This post is one of them.

  17. eden says:

    This need for instant feedback is purely a phenomena of the digital publishing realm. Only a few years ago, you (generically) would be struggling to find any audience at all, and grateful for having made it past the initial barriers to acquire some potential to be read/seen.

    Go physical and there is even less notion of a response to gather. We can only think that there is some positive reinforcing feedback to our creations in the form of sales. (hey, published or shown in a physical gallery? that’s half the battle. publishing on the web barely registers).

    Into the void. Judging self worth on comments? Most of us are trained that if we really must post a written reply to something, then we must register, and/or verify, and to be honest, that’s a pain and a waste of time (but because i’m here and battle with the problem with my own work), i’ll go ahead and post. And even then, most feel we may be judged on our comments. And grammar. frickin grammar and the flow of thinking in prose. Composing a paragraph takes time (as you better know), and often our minds will change perspective in the process multiple times, from anti-hypothesis to burdened indifference.

    pat on the back… nice work.

    well, here’s to that. i don’t expect a response. it’s okay. stay in the flow. don’t look back but to remember where you’ve been.



    • Andy says:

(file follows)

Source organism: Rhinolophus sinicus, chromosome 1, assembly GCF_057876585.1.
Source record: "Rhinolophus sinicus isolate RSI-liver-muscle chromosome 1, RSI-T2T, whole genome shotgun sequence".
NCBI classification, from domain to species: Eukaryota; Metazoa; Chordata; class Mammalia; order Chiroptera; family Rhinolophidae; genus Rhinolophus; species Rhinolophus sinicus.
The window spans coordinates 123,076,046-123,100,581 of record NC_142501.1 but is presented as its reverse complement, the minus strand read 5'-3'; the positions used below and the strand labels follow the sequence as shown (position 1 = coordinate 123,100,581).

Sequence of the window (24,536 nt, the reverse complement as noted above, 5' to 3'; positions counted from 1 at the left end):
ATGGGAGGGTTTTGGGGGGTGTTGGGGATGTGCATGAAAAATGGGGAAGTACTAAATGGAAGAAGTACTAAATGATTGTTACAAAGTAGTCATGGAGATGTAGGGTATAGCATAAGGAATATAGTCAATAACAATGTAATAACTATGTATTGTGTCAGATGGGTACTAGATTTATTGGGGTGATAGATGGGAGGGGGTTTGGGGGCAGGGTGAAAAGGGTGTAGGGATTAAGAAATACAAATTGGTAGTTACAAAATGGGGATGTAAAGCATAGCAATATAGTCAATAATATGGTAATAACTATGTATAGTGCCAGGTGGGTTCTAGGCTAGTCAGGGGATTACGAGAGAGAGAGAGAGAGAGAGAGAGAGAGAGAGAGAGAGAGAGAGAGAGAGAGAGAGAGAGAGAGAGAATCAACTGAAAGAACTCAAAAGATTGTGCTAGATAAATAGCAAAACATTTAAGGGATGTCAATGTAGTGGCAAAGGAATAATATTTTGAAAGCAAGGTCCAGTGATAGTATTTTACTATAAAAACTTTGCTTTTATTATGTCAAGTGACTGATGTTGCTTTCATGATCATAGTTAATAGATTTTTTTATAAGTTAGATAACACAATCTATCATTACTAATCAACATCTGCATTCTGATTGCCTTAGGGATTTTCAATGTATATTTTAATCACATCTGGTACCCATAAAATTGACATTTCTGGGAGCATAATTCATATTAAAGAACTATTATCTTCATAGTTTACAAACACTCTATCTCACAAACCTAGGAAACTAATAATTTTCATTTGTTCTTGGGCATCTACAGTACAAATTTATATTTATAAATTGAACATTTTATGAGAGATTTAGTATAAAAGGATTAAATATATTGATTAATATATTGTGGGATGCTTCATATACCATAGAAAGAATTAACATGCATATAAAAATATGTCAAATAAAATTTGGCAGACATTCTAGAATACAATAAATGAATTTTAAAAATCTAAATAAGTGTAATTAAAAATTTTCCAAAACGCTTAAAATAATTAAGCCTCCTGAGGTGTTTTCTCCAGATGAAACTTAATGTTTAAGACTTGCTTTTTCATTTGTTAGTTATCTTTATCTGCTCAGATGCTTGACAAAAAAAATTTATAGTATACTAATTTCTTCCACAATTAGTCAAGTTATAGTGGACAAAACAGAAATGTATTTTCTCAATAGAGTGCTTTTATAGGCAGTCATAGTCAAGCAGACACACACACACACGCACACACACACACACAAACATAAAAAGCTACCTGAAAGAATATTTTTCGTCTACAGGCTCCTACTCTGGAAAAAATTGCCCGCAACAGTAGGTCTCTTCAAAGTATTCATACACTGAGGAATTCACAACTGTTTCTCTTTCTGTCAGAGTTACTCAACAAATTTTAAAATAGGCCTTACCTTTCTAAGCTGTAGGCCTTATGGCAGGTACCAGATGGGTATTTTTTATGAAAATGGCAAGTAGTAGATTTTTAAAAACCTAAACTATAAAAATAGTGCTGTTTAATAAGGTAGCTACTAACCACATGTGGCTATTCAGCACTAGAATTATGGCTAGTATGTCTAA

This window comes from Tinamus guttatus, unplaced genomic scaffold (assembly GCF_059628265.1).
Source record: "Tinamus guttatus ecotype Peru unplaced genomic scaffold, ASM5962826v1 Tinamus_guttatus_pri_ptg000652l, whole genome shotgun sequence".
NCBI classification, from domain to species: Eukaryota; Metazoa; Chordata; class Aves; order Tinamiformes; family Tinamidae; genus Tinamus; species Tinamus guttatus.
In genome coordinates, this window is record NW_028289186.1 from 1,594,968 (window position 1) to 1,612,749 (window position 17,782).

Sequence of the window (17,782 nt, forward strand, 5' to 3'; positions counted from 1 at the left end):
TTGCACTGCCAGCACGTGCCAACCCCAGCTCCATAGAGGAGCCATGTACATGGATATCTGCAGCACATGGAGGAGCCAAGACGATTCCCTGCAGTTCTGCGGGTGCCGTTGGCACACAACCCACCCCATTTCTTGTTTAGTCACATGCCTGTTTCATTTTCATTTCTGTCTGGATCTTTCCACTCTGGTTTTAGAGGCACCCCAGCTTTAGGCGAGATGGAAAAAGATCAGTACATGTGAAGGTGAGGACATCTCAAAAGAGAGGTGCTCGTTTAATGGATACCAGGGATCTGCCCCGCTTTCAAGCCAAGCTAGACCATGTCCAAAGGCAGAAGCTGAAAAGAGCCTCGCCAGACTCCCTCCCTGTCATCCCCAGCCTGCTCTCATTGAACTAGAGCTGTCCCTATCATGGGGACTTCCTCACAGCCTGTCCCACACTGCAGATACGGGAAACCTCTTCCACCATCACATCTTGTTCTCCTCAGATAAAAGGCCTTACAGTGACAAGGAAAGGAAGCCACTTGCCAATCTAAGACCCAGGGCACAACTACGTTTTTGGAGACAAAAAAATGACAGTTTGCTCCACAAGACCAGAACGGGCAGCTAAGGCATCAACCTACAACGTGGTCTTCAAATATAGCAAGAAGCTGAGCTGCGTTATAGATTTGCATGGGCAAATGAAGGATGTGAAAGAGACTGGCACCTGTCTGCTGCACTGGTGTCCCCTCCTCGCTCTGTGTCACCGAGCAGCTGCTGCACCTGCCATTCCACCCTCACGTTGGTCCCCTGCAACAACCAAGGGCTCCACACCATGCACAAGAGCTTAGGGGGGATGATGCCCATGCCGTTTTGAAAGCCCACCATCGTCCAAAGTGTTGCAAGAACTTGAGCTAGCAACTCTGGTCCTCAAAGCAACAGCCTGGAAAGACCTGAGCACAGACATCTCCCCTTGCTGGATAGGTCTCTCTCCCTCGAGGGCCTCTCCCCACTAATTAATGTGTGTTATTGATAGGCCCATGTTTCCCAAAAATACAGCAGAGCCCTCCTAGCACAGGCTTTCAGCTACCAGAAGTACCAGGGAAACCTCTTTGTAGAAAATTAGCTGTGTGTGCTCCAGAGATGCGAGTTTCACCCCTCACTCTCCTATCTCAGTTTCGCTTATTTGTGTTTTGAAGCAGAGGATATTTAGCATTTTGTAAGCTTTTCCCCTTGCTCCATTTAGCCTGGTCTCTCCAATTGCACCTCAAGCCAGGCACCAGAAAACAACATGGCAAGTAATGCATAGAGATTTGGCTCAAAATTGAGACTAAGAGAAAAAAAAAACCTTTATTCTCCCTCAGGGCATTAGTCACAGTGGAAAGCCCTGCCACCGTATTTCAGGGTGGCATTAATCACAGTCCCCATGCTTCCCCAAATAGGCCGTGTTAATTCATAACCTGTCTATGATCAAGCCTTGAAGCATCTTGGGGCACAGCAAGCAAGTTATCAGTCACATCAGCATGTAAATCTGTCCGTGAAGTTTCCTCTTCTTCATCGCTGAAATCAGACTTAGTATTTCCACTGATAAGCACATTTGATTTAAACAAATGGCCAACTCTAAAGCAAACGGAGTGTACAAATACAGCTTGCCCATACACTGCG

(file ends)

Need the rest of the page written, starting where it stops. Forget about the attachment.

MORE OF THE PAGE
Hi Eden,

      Yeah it definitely is something that has become a key part of the process since digital publishing has essentially provided access for all people to all people. You make some really good points.

      I think that even physical creations are quite intrinsically linked with digital platforms now – we generally sell our tangible things online and so build a space which can recieve feedback, can be shared and can be ‘liked’ etc – they are often just an extension/partner of the digital. The bottom line is sales but this is not necessarily a comment on the work itself but rather the by-product of a load of other factors.

      It reminds me of what many writers used to go through. A different kind of silence, from the industry. Writers would send manuscripts to publishers, articles to magazines, short stories to journals etc, and would invariably hear nothing. They wouldn’t even know that anyone was listening as you say. And so today the ease and accessibility of digital publishing brings a release from this, but also an opening of flood gates, a barrage of information just flying at us every day and very little time to process it, let alone compose a paragraph in response to it!

      Judging our self-worth on comments. It’s one of those things we know is stupid and wrong, but I suppose it’s very hard not to be a little bit affected by the undefined silence – you can’t help but ask why, and our imaginations can be cruel mistresses at times like these. And much like the writers of old we can use the space to hone our craft, find our voice and as you say, stay in the flow, don’t look back, but remember where we’ve been (I like that).

      Thanks :)